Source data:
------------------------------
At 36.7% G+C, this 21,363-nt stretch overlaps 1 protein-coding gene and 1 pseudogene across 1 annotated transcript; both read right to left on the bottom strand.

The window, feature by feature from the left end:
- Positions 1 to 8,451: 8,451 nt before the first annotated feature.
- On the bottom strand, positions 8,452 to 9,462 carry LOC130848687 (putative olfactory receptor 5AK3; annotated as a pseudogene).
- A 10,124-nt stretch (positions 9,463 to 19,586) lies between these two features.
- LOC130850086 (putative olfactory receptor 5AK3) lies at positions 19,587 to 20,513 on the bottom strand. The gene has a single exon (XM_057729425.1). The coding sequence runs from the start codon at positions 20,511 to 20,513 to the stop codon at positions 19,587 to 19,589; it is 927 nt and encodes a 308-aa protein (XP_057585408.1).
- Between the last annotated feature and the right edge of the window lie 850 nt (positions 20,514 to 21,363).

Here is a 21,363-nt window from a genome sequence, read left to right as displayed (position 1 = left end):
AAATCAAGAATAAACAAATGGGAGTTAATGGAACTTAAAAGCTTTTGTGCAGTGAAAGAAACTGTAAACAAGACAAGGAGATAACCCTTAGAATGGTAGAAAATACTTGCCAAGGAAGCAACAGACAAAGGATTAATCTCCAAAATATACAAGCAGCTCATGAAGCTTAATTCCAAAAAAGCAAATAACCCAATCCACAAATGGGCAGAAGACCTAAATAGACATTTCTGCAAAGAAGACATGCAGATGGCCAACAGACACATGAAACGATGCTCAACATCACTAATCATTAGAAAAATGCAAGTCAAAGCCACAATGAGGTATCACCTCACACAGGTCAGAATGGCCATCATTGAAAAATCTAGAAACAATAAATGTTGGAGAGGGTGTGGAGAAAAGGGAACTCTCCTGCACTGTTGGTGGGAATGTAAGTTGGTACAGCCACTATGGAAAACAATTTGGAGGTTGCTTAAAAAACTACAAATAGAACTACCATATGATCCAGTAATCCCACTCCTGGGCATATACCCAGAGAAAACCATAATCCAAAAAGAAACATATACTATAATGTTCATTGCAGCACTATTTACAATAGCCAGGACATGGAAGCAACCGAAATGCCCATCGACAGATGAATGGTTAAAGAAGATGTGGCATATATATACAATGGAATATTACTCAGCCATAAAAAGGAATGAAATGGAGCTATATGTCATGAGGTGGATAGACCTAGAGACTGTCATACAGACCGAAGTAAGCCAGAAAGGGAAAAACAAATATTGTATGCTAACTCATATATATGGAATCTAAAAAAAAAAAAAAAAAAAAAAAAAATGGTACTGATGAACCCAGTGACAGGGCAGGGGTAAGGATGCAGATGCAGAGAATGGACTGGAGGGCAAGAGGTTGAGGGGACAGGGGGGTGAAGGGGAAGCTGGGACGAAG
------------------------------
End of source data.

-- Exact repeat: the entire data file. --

At 36.7% G+C, this 21,363-nt stretch overlaps 1 protein-coding gene and 1 pseudogene across 1 annotated transcript; both read right to left on the bottom strand.

The window, feature by feature from the left end:
- Positions 1 to 8,451: 8,451 nt before the first annotated feature.
- On the bottom strand, positions 8,452 to 9,462 carry LOC130848687 (putative olfactory receptor 5AK3; annotated as a pseudogene).
- A 10,124-nt stretch (positions 9,463 to 19,586) lies between these two features.
- LOC130850086 (putative olfactory receptor 5AK3) lies at positions 19,587 to 20,513 on the bottom strand. The gene has a single exon (XM_057729425.1). The coding sequence runs from the start codon at positions 20,511 to 20,513 to the stop codon at positions 19,587 to 19,589; it is 927 nt and encodes a 308-aa protein (XP_057585408.1).
- Between the last annotated feature and the right edge of the window lie 850 nt (positions 20,514 to 21,363).

Here is a 21,363-nt window from a genome sequence, read left to right as displayed (position 1 = left end):
AAATCAAGAATAAACAAATGGGAGTTAATGGAACTTAAAAGCTTTTGTGCAGTGAAAGAAACTGTAAACAAGACAAGGAGATAACCCTTAGAATGGTAGAAAATACTTGCCAAGGAAGCAACAGACAAAGGATTAATCTCCAAAATATACAAGCAGCTCATGAAGCTTAATTCCAAAAAAGCAAATAACCCAATCCACAAATGGGCAGAAGACCTAAATAGACATTTCTGCAAAGAAGACATGCAGATGGCCAACAGACACATGAAACGATGCTCAACATCACTAATCATTAGAAAAATGCAAGTCAAAGCCACAATGAGGTATCACCTCACACAGGTCAGAATGGCCATCATTGAAAAATCTAGAAACAATAAATGTTGGAGAGGGTGTGGAGAAAAGGGAACTCTCCTGCACTGTTGGTGGGAATGTAAGTTGGTACAGCCACTATGGAAAACAATTTGGAGGTTGCTTAAAAAACTACAAATAGAACTACCATATGATCCAGTAATCCCACTCCTGGGCATATACCCAGAGAAAACCATAATCCAAAAAGAAACATATACTATAATGTTCATTGCAGCACTATTTACAATAGCCAGGACATGGAAGCAACCGAAATGCCCATCGACAGATGAATGGTTAAAGAAGATGTGGCATATATATACAATGGAATATTACTCAGCCATAAAAAGGAATGAAATGGAGCTATATGTCATGAGGTGGATAGACCTAGAGACTGTCATACAGACCGAAGTAAGCCAGAAAGGGAAAAACAAATATTGTATGCTAACTCATATATATGGAATCTAAAAAAAAAAAAAAAAAAAAAAAAAATGGTACTGATGAACCCAGTGACAGGGCAGGGGTAAGGATGCAGATGCAGAGAATGGACTGGAGGGCAAGAGGTTGAGGGGACAGGGGGGTGAAGGGGAAGCTGGGACGAAG